Baseball pitchers are always talking about owning the inside part of the plate. If you bust one in on a hitter's fists once in a while, he's a lot less likely to lean out for a healthy swing at your best stuff.
Now it looks like Congress is adopting the same technique. I'm writing as I listen to the House Oversight Committee hearing on baseball's steroids mess. The high hard one came in the opening moments: the Committee is asking the Department of Justice to investigate Miguel Tejada.
Tejada was interviewed by House investigators after then-teammate Rafael Palmeiro told this same committee in 2005 that he had never, ever used steroids--and then failed a drug test. Palmeiro said he thought he was using vitamin B-12 supplied by Tejada. Tejada then told the investigators that he, too, was clean.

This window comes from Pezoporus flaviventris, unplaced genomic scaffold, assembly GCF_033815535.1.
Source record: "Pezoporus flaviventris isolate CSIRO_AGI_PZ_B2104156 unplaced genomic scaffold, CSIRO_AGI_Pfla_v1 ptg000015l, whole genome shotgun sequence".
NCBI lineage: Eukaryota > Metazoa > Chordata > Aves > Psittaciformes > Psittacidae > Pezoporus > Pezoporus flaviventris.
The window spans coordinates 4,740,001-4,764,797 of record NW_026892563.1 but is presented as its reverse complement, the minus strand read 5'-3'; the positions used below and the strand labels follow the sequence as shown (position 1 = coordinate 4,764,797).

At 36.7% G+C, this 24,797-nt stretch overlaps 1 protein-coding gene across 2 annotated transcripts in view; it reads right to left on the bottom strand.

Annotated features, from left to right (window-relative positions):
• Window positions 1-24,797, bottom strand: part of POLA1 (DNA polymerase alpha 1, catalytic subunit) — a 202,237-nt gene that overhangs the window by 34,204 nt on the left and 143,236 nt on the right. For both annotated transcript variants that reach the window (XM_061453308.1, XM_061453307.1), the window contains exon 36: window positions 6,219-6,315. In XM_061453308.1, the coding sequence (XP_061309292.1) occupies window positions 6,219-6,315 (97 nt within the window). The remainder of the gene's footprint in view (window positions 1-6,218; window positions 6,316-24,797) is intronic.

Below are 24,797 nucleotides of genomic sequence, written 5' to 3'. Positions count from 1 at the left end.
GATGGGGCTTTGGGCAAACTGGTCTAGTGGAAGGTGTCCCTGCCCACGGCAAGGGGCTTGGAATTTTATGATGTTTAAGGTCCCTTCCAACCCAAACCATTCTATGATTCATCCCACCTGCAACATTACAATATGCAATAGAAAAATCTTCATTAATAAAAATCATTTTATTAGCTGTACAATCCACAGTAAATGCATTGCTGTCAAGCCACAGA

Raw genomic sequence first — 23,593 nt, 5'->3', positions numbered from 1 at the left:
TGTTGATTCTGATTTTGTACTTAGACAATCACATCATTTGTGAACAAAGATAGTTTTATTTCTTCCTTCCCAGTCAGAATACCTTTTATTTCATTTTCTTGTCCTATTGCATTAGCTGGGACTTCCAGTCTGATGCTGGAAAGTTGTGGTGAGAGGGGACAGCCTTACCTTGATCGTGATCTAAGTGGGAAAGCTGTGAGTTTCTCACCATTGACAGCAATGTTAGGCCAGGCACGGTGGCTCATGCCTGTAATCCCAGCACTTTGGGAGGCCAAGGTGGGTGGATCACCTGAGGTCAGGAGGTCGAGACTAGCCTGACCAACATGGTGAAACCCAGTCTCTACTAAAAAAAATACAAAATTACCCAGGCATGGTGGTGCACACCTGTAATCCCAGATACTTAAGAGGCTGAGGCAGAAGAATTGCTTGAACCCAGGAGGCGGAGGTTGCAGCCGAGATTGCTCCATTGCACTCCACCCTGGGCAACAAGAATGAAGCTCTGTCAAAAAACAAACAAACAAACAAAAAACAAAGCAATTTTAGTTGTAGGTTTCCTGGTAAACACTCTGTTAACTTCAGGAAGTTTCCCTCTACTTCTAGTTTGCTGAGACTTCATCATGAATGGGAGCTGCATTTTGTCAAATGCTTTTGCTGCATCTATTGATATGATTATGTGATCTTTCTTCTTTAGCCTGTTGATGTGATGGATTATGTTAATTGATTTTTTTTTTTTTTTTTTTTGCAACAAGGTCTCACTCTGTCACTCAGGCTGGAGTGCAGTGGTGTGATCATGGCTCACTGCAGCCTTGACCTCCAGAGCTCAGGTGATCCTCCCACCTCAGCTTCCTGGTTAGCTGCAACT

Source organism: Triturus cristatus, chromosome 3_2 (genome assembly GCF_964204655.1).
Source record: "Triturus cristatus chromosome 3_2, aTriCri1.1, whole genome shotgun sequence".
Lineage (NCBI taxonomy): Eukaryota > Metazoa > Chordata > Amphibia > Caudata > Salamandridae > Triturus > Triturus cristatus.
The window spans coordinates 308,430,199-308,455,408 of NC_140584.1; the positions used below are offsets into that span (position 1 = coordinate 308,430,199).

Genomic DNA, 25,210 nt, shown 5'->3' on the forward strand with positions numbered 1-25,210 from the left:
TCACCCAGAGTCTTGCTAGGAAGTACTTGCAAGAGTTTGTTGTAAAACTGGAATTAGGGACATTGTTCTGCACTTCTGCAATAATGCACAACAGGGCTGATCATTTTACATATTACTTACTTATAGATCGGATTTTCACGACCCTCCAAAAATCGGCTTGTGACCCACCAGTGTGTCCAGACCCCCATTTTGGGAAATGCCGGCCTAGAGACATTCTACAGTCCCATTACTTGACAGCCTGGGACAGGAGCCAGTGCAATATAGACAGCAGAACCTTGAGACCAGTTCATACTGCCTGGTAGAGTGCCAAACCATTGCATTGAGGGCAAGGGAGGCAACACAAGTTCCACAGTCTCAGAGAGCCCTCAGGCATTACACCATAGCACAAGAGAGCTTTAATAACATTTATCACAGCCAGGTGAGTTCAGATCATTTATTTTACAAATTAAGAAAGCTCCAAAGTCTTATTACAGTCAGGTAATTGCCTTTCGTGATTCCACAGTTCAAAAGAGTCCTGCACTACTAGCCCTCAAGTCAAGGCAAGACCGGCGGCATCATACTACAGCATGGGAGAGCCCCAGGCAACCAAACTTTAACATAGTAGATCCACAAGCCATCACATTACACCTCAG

The Mitchell Report says otherwise, naming Tejada among the dozens of players who supposedly used performance-enhancers. And based on that, Congress is now calling in federal law enforcement, on the suspicion that Tejada lied.
Look, does anyone really think steroids weren't all over baseball? And does anyone doubt that the reason it's taken so long for all this to come out is the "code of silence" that's baseball's most important (unwritten) clubhouse rule?
That's what Congress is now trying to attack. Tejada may be the guy getting knocked down by the pitch, but it's aimed at every one of those players, owners, and major league baseball officials who knew the truth but didn't step up and tell it.